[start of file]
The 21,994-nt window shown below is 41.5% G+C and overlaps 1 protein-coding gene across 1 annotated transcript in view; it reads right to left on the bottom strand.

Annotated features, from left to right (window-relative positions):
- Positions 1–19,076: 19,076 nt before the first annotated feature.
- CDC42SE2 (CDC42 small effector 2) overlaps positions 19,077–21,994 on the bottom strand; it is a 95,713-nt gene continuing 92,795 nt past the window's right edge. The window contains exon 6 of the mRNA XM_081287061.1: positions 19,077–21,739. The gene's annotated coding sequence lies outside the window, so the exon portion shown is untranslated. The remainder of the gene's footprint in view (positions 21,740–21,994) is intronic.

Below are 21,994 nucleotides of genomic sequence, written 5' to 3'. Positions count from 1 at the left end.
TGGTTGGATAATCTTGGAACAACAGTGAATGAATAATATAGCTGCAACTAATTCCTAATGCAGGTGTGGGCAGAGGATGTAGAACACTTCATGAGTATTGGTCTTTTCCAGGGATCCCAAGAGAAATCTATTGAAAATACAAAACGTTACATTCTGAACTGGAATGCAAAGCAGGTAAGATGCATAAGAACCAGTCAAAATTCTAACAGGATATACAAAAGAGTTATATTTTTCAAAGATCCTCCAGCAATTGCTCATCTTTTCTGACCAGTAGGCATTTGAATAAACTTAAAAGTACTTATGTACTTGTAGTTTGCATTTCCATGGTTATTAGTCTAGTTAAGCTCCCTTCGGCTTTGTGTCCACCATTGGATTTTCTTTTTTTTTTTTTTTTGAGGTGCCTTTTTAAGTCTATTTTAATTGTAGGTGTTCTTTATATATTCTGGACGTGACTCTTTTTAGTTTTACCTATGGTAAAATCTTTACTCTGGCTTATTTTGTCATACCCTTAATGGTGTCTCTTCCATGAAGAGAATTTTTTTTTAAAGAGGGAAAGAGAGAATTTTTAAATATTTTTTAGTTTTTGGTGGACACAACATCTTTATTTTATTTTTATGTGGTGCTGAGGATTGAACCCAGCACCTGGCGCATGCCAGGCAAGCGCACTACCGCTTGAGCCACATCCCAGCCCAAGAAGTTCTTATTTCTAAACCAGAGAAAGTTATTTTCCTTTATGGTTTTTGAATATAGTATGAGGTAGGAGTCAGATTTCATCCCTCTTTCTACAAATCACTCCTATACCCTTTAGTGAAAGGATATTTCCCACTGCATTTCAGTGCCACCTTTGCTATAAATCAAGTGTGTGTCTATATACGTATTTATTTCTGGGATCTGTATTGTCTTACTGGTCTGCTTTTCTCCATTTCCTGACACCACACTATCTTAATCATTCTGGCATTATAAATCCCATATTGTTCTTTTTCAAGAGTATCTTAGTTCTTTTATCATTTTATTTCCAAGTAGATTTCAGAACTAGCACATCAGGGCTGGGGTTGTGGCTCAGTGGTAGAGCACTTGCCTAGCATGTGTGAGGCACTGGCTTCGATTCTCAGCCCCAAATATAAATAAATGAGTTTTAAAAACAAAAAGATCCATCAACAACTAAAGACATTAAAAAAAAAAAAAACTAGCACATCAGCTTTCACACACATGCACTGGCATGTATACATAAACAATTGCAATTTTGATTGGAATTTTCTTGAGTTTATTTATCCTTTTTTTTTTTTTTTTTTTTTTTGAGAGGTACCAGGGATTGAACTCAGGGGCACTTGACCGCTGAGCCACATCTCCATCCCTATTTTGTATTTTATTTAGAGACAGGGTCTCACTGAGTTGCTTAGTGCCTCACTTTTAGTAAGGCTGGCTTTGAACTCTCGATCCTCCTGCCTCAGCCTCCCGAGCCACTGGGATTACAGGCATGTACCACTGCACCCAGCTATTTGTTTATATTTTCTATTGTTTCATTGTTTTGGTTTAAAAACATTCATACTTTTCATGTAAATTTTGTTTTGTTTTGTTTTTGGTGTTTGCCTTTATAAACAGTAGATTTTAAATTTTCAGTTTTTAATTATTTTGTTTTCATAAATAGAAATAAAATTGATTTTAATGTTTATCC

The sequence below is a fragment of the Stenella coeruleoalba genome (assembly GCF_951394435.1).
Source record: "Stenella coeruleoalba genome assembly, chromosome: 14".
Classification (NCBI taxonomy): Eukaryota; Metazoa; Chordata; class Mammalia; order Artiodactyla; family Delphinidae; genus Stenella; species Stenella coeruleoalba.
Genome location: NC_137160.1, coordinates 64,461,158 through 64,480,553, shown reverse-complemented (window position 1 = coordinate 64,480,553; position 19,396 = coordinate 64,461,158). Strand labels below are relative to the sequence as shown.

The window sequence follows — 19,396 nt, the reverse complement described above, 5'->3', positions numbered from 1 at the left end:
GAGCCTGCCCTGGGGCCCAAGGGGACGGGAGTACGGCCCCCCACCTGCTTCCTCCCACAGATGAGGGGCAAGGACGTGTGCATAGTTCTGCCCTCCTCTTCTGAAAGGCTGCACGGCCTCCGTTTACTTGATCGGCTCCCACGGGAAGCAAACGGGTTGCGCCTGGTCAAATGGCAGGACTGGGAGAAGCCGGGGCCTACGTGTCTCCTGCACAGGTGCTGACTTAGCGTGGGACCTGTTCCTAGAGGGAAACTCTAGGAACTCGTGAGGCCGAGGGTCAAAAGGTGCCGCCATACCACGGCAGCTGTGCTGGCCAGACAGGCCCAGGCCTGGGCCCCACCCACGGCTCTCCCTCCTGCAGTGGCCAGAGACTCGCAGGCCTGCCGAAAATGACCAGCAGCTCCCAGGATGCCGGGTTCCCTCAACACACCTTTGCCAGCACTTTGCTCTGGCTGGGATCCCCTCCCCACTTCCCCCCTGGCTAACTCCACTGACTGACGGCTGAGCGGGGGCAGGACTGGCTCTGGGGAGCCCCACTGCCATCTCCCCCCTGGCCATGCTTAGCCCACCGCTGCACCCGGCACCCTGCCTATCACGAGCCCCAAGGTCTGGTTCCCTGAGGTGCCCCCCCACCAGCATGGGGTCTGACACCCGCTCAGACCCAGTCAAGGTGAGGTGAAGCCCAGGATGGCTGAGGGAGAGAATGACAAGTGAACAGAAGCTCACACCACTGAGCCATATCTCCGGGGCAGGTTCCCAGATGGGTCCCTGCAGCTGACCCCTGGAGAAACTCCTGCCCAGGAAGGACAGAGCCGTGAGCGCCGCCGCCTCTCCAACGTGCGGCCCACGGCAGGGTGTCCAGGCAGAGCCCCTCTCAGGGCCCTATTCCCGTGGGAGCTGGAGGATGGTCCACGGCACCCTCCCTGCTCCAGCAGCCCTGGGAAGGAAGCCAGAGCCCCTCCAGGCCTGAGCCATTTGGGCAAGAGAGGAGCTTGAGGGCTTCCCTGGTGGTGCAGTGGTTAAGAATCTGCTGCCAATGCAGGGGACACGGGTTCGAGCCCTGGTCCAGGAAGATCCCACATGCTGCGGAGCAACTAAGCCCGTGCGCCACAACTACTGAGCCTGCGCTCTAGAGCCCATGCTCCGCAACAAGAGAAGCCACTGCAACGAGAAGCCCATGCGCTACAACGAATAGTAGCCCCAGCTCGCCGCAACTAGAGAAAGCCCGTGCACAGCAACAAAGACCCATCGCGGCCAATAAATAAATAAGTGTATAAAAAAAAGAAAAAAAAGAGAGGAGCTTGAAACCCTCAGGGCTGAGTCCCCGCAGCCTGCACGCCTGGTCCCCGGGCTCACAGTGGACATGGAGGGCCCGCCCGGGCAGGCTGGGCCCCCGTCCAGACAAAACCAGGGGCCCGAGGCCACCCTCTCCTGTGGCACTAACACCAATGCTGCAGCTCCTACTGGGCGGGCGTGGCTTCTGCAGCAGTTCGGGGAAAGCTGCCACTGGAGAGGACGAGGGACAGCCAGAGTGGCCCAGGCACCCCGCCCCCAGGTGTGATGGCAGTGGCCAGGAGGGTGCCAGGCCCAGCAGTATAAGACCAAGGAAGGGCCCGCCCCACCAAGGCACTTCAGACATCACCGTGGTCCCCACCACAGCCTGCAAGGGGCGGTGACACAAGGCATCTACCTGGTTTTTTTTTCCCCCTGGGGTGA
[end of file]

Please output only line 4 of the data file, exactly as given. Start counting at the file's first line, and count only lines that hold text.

- CDC42SE2 (CDC42 small effector 2) overlaps positions 19,077–21,994 on the bottom strand; it is a 95,713-nt gene continuing 92,795 nt past the window's right edge. The window contains exon 6 of the mRNA XM_081287061.1: positions 19,077–21,739. The gene's annotated coding sequence lies outside the window, so the exon portion shown is untranslated. The remainder of the gene's footprint in view (positions 21,740–21,994) is intronic.